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  • Writer's pictureThe English Translator

Grandad's kitchen

Updated: Apr 11, 2021

Fifth writing prompt – 10 December 2020

The gauntlet was thrown down by The challenge to pick a word from her teabag of the day courtesy of her tea Advent calendar and to write for a whole 15 minutes to see what you produce. I duly took up the challenge and am now presenting you with 5 minutes of unedited, undiluted insert epithet here in the comments. Please note: these are random musings and no facts have been verified!

Two words for me today: grandparents’ kitchen

I don’t actually remember my grandparents’ kitchen. And I never even knew my grandma, but I do vaguely remember the layout of the house and that the kitchen had a fantastic old-fashioned thing called a pantry. The pantry was a little room outside the kitchen with a marble shelf for storing things to keep cool. What I remember most about the house is actually the toilet. Bit of a strange thing to remember, but I can remember sitting in there and noticing the wallpaper hadn’t been properly laid (do you lay wallpaper?). It was rounded around the corners and little old me, being a bit of a scamp at the tender age of 5, used to poke my finger through the wallpaper to reveal the wall underneath. My granddad had a bit of a temper, so I’m told, but oddly, I never got into trouble for this. Nobody ever said a word. So, day after day, when I went round to my granddad’s after school (yes, these were the days when 5-year-old children wandered the streets by themselves), I would sit there and just poke, poke, poke.

The other thing I remember about the toilet is the paper. Well, I say paper, but I’m not really sure you can call it that. Remember Izal anybody? That stuff was the most horrible, stiff, sloppy, slimy, grotty stuff you could imagine. I recall pulling great wads of it off and crinkling it in my hand to try and get it to soften. It never did, though.

The other thing about my grandparents’ house was the garden. That garden didn’t just slope, it literally fell off the hill. Down at the very bottom of the hill was a chicken coop. Now, this is a secret between you and me, so don’t go blabbing about what I’m about to tell you. A huge tree grew just outside the chicken run, so what I and the boy next door used to do was climb up the tree, swing on a branch and let go to land on the roof of the chicken coop. Whoomph. Well, the last time I did this (and this is the secret bit), the chicken coop collapsed in a heap of feathers and squawking. Yes, I’d just single-handedly destroyed the chickens’ home. Another strange thing. Nobody said a word.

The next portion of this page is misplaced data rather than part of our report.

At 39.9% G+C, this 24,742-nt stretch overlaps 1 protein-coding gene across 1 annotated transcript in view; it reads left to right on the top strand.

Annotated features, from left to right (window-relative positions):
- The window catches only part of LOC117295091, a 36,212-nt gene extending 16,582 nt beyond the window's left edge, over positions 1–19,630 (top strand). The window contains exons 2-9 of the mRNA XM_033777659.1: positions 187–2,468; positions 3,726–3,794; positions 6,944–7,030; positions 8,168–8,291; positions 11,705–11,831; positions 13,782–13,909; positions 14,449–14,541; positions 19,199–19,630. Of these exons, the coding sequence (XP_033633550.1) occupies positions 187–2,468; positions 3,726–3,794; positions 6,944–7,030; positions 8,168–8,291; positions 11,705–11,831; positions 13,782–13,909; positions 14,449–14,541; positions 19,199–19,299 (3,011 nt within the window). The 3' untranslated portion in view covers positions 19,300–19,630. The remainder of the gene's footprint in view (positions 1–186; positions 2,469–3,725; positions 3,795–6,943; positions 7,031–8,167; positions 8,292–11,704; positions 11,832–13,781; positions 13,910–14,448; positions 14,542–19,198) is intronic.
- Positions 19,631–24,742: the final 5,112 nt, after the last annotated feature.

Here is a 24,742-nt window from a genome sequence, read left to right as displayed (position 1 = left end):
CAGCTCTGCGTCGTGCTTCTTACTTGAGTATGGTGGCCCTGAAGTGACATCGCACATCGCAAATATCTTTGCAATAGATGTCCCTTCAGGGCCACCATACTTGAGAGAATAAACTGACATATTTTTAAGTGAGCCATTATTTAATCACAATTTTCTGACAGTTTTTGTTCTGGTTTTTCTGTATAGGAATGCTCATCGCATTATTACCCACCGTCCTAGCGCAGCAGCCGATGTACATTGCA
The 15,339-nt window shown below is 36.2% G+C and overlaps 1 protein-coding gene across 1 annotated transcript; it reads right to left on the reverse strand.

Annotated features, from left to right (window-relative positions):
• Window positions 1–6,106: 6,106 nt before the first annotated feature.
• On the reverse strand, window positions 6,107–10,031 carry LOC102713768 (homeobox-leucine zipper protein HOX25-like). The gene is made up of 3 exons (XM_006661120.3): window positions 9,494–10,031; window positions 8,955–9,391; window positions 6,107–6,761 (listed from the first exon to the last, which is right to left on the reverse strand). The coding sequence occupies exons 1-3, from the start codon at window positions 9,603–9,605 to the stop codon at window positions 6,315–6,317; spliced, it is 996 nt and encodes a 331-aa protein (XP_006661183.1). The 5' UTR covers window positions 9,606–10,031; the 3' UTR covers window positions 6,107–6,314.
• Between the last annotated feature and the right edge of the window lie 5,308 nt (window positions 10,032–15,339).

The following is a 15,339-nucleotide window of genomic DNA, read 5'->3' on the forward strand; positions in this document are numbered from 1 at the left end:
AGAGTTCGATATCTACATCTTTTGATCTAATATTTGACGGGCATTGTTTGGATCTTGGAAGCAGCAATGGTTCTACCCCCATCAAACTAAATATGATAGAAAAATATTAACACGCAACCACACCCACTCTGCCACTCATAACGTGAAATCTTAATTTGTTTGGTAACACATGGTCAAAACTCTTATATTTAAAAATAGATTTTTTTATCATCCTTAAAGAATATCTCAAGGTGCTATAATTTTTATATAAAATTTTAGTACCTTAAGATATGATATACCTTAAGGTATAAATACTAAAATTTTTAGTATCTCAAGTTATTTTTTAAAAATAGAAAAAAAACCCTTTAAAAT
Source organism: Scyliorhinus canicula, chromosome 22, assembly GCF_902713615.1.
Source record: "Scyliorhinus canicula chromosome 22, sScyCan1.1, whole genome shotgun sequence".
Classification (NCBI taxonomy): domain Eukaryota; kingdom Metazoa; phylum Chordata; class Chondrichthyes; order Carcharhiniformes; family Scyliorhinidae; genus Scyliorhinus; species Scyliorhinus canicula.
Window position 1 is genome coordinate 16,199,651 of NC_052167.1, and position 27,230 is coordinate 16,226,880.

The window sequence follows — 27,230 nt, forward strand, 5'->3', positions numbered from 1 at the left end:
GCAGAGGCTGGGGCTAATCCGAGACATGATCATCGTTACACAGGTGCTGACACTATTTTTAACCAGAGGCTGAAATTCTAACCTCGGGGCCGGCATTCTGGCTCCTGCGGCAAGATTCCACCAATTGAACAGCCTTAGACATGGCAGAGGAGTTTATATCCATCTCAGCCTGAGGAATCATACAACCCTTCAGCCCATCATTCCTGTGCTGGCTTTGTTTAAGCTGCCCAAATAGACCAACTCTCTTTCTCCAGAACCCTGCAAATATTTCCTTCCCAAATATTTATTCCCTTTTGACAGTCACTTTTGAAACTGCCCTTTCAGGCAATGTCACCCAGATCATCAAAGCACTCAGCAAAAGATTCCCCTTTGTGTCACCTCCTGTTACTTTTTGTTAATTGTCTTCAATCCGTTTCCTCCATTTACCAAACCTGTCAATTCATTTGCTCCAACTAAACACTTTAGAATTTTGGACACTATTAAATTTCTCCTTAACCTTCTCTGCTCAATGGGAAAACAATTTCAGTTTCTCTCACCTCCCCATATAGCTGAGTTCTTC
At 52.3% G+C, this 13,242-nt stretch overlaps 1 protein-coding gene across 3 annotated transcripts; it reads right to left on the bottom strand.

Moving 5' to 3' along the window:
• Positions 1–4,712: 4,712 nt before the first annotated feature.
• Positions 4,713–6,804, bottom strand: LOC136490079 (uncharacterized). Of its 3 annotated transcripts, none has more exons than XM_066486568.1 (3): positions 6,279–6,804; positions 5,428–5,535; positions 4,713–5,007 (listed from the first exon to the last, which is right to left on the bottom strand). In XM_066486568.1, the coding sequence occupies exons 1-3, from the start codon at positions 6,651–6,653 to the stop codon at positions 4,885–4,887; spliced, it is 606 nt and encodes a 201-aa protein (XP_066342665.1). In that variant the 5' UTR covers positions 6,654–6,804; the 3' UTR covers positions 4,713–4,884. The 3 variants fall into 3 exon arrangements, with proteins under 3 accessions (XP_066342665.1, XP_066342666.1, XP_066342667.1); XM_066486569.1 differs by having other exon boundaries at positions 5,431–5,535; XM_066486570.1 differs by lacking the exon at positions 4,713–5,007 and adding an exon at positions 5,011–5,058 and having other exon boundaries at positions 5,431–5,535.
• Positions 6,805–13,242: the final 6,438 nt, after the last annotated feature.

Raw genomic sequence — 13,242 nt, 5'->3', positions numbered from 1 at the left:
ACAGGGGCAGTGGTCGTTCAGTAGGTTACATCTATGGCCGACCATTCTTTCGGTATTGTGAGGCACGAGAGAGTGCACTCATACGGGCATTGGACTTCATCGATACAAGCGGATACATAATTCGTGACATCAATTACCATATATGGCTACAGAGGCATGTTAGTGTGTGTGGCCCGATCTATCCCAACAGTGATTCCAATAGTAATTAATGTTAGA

The chicken run was an exciting place, full of adventure and fun. I can’t actually remember the chickens (perhaps they were all squashed by me landing on them), but I remember a bright, shiny object that used to prop open the gate. Years later, I realised this bright, shiny thing was actually a bomb. Lordy, lordy, how I ever survived childhood is a mystery.

The sloping garden was quite a problem. The grass used to grow untamed as my granddad was quite old. I remember pushing one of those trundle is it? lawnmowers around. You know, the ones that don’t work with electricity. Don’t think electric lawnmowers had been invented yet. Gosh, that makes me old. Anyway, imagine being 5 and pushing that thing sideways on a hill. Can you imagine the state of the lawn after I’d done with it!

The front of the house was filled with what seemed to me to be towering rhododendrons. I can remember sitting beneath the dark, mysterious leaves and desperately rubbing two sticks together to try and light a fire. Never did, though. As you can probably guess by the very fact that I’m typing these words today.

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